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Saturday 13 Jan '18 | 3pm 

Admission is free but registration is required

Limited to 20 pax per session

All ages are welcome!

(We would advise that children 6 years old and below be supervised by an adult)


This week's activity focuses on the action painting of Viennese artist, Hermann Nitsch.


Participants are encouraged to collaborate with one another to create an art piece using various parts of their bodies (eg. their feet, hands, forearms, etc) as 'paintbrushes' and ‘pencils’. They could opt to splash paint onto the blank canvas to create splotches of various shapes, sizes and textures, as well as use charcoal sticks and crayons to create the art piece.


Through such an activity and process, participants are encouraged to focus on their actions and gestures while creating their artworks, as well as their feelings, thoughts and body movements while carrying out action-painting.

Participants are advised to bring an extra change of clothes. Aprons and protective sheets, as well as wet wipes and tissue paper/serviettes will be provided for our participants.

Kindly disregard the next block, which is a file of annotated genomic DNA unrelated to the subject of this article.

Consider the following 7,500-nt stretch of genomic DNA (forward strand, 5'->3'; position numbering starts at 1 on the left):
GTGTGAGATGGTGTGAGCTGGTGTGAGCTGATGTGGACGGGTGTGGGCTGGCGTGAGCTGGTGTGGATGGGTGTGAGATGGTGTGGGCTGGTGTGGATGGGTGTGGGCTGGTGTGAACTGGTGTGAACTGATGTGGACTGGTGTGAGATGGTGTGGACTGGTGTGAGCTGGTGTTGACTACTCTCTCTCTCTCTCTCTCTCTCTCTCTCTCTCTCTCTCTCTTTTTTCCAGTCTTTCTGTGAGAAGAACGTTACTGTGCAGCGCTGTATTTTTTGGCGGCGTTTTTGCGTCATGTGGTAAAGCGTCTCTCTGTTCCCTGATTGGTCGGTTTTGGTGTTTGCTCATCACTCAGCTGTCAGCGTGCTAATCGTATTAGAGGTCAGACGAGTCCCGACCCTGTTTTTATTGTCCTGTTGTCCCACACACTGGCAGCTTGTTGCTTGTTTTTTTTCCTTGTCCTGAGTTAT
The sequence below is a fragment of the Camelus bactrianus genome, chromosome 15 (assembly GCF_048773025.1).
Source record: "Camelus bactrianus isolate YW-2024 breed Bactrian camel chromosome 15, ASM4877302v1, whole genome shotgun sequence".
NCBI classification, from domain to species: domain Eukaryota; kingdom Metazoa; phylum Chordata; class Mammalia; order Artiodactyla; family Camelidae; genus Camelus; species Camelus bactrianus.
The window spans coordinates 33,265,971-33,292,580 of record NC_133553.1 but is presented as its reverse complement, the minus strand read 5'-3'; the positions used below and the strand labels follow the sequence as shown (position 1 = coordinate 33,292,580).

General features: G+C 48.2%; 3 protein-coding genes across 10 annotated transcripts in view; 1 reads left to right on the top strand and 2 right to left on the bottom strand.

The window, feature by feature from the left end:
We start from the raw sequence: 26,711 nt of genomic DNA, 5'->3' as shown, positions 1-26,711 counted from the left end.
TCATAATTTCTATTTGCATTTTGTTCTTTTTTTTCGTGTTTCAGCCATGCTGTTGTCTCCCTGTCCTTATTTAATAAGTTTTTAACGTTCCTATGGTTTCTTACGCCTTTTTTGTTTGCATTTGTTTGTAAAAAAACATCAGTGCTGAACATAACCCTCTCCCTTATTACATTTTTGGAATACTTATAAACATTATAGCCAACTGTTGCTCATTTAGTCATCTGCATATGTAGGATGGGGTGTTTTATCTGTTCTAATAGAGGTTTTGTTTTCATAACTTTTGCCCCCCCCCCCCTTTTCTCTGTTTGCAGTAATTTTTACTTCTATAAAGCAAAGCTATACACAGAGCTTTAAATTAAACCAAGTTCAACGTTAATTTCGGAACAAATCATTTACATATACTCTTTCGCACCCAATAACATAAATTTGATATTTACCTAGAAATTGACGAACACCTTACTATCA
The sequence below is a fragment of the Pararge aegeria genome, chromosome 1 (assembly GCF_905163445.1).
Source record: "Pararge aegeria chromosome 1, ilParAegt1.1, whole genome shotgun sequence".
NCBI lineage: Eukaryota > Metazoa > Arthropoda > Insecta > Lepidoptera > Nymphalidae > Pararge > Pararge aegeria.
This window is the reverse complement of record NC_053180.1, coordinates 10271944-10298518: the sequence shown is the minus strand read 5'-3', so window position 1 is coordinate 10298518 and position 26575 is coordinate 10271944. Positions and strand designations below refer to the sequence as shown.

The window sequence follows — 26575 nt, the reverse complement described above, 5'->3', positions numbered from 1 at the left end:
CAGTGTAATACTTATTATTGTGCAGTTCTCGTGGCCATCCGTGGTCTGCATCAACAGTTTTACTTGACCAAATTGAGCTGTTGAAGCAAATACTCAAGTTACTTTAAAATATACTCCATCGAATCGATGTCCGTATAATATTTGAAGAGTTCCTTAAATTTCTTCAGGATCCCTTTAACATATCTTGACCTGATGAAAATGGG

About the Artist

Hermann Nitsch is an Austrian artist whose practices revolve around performance art and abstract 'splatter' painting. While receiving training in painting in Vienna, he was drawn to religious art, as well as the intensity of religious feelings for life.


In the 1950s, Nitsch conceived of the performance praxis of the Orgien Mysterien Theater—where suffering, ecstasy and notions of sacrifice and passion derived from the Greek god Dionysus, are manifested in a poetic manner. His subsequent works were inspired from this performance praxis, which often involved music, dance and active participants, similar to a ritual. The cloths, bandages and fabrics used in the performances also inspired and led Nitsch to create paintings.


About the Artwork

Hermann Nitsch's 'Action Painting (Bodentuch)', was created in 1984 and employs thick layers of red paint to symbolise blood, wound, pain, danger and death. Red is key to everything as it points one towards the colour of ecstasy, passion, sacrifice, blood and flesh. The use of bright red colour also seeks to invoke intense emotional and psychological states.


To Nitsch, the whole action-painting process paired with the intense colours makes him feel alive and that he wants to be alive. Art in this sense, is his way of experiencing life and very intense feelings.

The Parkview Museum is now Permanently Closed. Thank you for your patronage.
 We look forward to welcoming you to The Parkview Museum Beijing.

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